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More security needed for ATMs


RIYADH: Concerns have been raised over the security of automated teller machines (ATMs) after a group of men managed to withdraw large amounts of money from them in Taif.

Police in Taif arrested three young Saudis, all in their 20s, more than two months ago in connection with the illegal withdrawals. A local bank complained to the Taif governorate office about the hackers, who had managed to withdraw more than SR800,000.

The three men allegedly told authorities that they used a magnetic card used in children.s amusement centres to conduct their operations.

They used the card only on old ATMs because according to them it would not work on new ones. One of the members bought a new car for SR200,000. Undercover police were monitoring him until officers were able to confirm he was one of the hackers. Many experts expressed their surprise over the security of these ATMs.

ATMs started operating in the early 1980s in Riyadh in limited places. Currently, ATMs are available almost everywhere, in hospitals, inside banks, commercial establishments, major streets and airports and many other places.

A total of SR39.9 billion was withdrawn from more than 10,000 cash machines all over the Kingdom in 2010. The amount shows the rising use of ATM cards and withdrawals from cash machines, which raises questions about their security.

Waleed Khalil, an expert in information security, said there are many ways to steal from ATM machines or from customers using the machines.

He said one of the methods thieves employ is to force their victims to make a withdrawal from ATMs using their cards. In most cases, the thieves will walk away with the maximum amount of money ATM users are allowed to withdraw in one day. A recent international study showed that 41 million people were victims to ATM fraud in 2009 in Europe.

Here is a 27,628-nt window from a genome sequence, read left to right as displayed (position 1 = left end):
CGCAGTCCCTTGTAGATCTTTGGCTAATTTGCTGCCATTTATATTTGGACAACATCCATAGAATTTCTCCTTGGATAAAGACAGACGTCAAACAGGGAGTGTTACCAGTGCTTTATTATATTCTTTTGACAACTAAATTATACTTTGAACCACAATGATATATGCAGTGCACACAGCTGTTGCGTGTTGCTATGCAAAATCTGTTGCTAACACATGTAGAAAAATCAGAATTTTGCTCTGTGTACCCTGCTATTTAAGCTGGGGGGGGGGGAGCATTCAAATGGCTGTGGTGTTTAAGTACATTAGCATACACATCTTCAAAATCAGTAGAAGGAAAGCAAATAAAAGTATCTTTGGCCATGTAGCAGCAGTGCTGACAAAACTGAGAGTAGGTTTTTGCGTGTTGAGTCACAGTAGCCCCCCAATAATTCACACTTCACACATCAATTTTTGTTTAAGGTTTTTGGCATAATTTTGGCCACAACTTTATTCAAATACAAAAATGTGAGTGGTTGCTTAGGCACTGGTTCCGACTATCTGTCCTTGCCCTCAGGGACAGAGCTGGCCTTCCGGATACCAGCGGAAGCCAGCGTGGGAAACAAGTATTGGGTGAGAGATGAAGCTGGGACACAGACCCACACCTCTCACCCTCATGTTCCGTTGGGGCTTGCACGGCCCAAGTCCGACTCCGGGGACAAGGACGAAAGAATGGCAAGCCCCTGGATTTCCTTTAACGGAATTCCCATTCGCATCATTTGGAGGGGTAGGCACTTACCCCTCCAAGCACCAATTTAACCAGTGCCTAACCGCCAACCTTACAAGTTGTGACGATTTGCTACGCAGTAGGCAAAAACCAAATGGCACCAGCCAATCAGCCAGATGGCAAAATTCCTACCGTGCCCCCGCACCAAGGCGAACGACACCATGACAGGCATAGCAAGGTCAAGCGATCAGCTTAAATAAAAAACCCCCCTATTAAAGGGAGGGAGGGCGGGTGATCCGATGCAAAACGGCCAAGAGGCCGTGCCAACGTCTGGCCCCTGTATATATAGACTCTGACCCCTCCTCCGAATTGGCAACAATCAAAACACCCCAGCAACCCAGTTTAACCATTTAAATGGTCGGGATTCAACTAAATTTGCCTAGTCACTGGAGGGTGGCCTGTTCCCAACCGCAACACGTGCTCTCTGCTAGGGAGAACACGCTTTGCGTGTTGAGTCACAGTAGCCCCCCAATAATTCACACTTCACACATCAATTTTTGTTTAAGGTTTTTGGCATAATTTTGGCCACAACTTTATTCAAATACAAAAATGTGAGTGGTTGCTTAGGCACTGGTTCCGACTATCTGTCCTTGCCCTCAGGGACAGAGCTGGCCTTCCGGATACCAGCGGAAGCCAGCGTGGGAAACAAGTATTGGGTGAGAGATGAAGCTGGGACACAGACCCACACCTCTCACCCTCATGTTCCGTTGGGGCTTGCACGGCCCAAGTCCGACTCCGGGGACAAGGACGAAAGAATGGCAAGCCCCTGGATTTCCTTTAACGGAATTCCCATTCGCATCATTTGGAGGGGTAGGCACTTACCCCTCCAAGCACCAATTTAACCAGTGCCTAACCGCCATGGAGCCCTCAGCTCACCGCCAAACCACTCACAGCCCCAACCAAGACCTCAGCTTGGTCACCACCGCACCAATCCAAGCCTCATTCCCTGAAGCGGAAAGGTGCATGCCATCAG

Bank employees are also known to steal from ATMs. Since the salaries of bank employees are considered high compared with other sectors, such incidents do not exceed 0.3 percent of total crimes in Saudi, compared with 17.1 percent in Europe.

The other and most common theft involving ATMs is to steal the machine itself using heavy machinery such as trucks. These thieves are most of the times caught in the act. There were less than five such thefts in the Kingdom.

The most dangerous type of ATM theft is .white card fraud,. where thieves insert cards the same size as an ATM card and program in PIN and card numbers. This is similar to the theft case in Taif.

In America, such thieves use electronic cards that can hack into PIN numbers or in some cases install a small camera in a hidden place in the ATM where they can secretly monitor customers entering their PIN in. The total initial loss associated with such thefts is estimated at $3.4 billion.

Khalil said that in order to avoid such thefts, the Saudi Arabian Monetary Agency should implement strict rules and regulations to guarantee the safety of these ATMs, such as placing the machines in open and well-lighted areas.

Another way to protect customers is to install reflective mirrors on top of ATMs so customers can see any suspicious activities taking place around them. Emergency phones and panic buttons should also be installed on the ATMs to alert police. Khalil also said that old ATMs should be replaced with newer and more secure ones.

Via Arab News

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